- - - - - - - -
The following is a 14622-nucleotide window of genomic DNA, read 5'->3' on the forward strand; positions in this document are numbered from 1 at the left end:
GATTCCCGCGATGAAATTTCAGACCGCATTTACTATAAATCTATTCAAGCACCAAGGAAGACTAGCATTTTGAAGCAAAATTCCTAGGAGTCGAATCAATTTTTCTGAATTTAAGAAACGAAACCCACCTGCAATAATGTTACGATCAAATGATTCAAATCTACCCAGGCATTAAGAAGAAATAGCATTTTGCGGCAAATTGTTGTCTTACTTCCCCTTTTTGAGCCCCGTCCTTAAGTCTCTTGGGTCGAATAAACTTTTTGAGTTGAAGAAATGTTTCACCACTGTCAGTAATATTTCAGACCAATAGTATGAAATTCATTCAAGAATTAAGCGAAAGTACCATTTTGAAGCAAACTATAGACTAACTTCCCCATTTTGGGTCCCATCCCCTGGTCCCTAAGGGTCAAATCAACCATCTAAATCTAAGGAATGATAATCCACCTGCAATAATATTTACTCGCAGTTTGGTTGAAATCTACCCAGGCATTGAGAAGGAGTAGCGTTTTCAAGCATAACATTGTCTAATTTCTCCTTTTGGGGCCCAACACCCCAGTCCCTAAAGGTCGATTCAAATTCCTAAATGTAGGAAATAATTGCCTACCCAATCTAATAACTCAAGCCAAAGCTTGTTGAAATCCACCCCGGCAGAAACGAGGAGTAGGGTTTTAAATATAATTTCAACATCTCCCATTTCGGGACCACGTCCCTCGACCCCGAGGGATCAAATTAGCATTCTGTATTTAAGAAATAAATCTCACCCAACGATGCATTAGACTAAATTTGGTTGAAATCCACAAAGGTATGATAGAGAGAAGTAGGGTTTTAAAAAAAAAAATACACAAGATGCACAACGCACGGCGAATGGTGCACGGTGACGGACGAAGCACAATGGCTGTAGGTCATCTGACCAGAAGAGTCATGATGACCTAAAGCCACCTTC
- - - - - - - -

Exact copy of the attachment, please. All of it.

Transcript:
The following is a 14622-nucleotide window of genomic DNA, read 5'->3' on the forward strand; positions in this document are numbered from 1 at the left end:
GATTCCCGCGATGAAATTTCAGACCGCATTTACTATAAATCTATTCAAGCACCAAGGAAGACTAGCATTTTGAAGCAAAATTCCTAGGAGTCGAATCAATTTTTCTGAATTTAAGAAACGAAACCCACCTGCAATAATGTTACGATCAAATGATTCAAATCTACCCAGGCATTAAGAAGAAATAGCATTTTGCGGCAAATTGTTGTCTTACTTCCCCTTTTTGAGCCCCGTCCTTAAGTCTCTTGGGTCGAATAAACTTTTTGAGTTGAAGAAATGTTTCACCACTGTCAGTAATATTTCAGACCAATAGTATGAAATTCATTCAAGAATTAAGCGAAAGTACCATTTTGAAGCAAACTATAGACTAACTTCCCCATTTTGGGTCCCATCCCCTGGTCCCTAAGGGTCAAATCAACCATCTAAATCTAAGGAATGATAATCCACCTGCAATAATATTTACTCGCAGTTTGGTTGAAATCTACCCAGGCATTGAGAAGGAGTAGCGTTTTCAAGCATAACATTGTCTAATTTCTCCTTTTGGGGCCCAACACCCCAGTCCCTAAAGGTCGATTCAAATTCCTAAATGTAGGAAATAATTGCCTACCCAATCTAATAACTCAAGCCAAAGCTTGTTGAAATCCACCCCGGCAGAAACGAGGAGTAGGGTTTTAAATATAATTTCAACATCTCCCATTTCGGGACCACGTCCCTCGACCCCGAGGGATCAAATTAGCATTCTGTATTTAAGAAATAAATCTCACCCAACGATGCATTAGACTAAATTTGGTTGAAATCCACAAAGGTATGATAGAGAGAAGTAGGGTTTTAAAAAAAAAAATACACAAGATGCACAACGCACGGCGAATGGTGCACGGTGACGGACGAAGCACAATGGCTGTAGGTCATCTGACCAGAAGAGTCATGATGACCTAAAGCCACCTTC